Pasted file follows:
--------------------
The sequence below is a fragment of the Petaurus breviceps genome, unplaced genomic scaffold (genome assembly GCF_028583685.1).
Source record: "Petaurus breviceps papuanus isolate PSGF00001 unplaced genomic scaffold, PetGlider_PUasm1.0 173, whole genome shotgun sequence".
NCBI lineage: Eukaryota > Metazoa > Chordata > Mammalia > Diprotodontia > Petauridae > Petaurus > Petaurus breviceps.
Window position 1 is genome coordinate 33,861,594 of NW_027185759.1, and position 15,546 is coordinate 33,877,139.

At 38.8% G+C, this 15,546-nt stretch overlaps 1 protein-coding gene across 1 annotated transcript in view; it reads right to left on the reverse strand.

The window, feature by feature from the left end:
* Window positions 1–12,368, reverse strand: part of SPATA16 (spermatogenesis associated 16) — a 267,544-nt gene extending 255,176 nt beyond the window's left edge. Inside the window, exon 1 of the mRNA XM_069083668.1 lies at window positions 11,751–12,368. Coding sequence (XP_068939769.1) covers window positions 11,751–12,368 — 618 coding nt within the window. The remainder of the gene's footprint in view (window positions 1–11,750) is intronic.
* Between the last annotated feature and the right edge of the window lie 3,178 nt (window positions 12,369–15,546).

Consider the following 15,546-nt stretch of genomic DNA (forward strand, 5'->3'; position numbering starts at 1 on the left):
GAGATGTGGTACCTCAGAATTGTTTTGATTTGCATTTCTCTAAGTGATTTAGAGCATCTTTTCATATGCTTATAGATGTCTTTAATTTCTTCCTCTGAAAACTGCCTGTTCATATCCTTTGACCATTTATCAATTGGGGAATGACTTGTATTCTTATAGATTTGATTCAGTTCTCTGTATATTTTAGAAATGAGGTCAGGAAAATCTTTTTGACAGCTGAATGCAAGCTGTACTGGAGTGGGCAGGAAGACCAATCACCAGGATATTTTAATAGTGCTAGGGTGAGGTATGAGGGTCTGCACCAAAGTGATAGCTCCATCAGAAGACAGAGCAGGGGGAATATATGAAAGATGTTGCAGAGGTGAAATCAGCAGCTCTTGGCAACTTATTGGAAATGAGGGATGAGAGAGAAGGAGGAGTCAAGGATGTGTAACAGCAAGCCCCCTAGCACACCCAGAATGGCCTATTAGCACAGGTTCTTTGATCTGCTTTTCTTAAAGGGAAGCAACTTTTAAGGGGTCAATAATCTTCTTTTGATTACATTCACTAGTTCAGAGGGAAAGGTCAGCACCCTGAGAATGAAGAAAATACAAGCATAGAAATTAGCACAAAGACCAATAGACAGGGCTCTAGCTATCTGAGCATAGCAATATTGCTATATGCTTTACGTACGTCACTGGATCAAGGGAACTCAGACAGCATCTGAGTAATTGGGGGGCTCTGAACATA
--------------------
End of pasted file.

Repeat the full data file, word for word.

The sequence below is a fragment of the Petaurus breviceps genome, unplaced genomic scaffold (genome assembly GCF_028583685.1).
Source record: "Petaurus breviceps papuanus isolate PSGF00001 unplaced genomic scaffold, PetGlider_PUasm1.0 173, whole genome shotgun sequence".
NCBI lineage: Eukaryota > Metazoa > Chordata > Mammalia > Diprotodontia > Petauridae > Petaurus > Petaurus breviceps.
Window position 1 is genome coordinate 33,861,594 of NW_027185759.1, and position 15,546 is coordinate 33,877,139.

At 38.8% G+C, this 15,546-nt stretch overlaps 1 protein-coding gene across 1 annotated transcript in view; it reads right to left on the reverse strand.

The window, feature by feature from the left end:
* Window positions 1–12,368, reverse strand: part of SPATA16 (spermatogenesis associated 16) — a 267,544-nt gene extending 255,176 nt beyond the window's left edge. Inside the window, exon 1 of the mRNA XM_069083668.1 lies at window positions 11,751–12,368. Coding sequence (XP_068939769.1) covers window positions 11,751–12,368 — 618 coding nt within the window. The remainder of the gene's footprint in view (window positions 1–11,750) is intronic.
* Between the last annotated feature and the right edge of the window lie 3,178 nt (window positions 12,369–15,546).

Consider the following 15,546-nt stretch of genomic DNA (forward strand, 5'->3'; position numbering starts at 1 on the left):
GAGATGTGGTACCTCAGAATTGTTTTGATTTGCATTTCTCTAAGTGATTTAGAGCATCTTTTCATATGCTTATAGATGTCTTTAATTTCTTCCTCTGAAAACTGCCTGTTCATATCCTTTGACCATTTATCAATTGGGGAATGACTTGTATTCTTATAGATTTGATTCAGTTCTCTGTATATTTTAGAAATGAGGTCAGGAAAATCTTTTTGACAGCTGAATGCAAGCTGTACTGGAGTGGGCAGGAAGACCAATCACCAGGATATTTTAATAGTGCTAGGGTGAGGTATGAGGGTCTGCACCAAAGTGATAGCTCCATCAGAAGACAGAGCAGGGGGAATATATGAAAGATGTTGCAGAGGTGAAATCAGCAGCTCTTGGCAACTTATTGGAAATGAGGGATGAGAGAGAAGGAGGAGTCAAGGATGTGTAACAGCAAGCCCCCTAGCACACCCAGAATGGCCTATTAGCACAGGTTCTTTGATCTGCTTTTCTTAAAGGGAAGCAACTTTTAAGGGGTCAATAATCTTCTTTTGATTACATTCACTAGTTCAGAGGGAAAGGTCAGCACCCTGAGAATGAAGAAAATACAAGCATAGAAATTAGCACAAAGACCAATAGACAGGGCTCTAGCTATCTGAGCATAGCAATATTGCTATATGCTTTACGTACGTCACTGGATCAAGGGAACTCAGACAGCATCTGAGTAATTGGGGGGCTCTGAACATA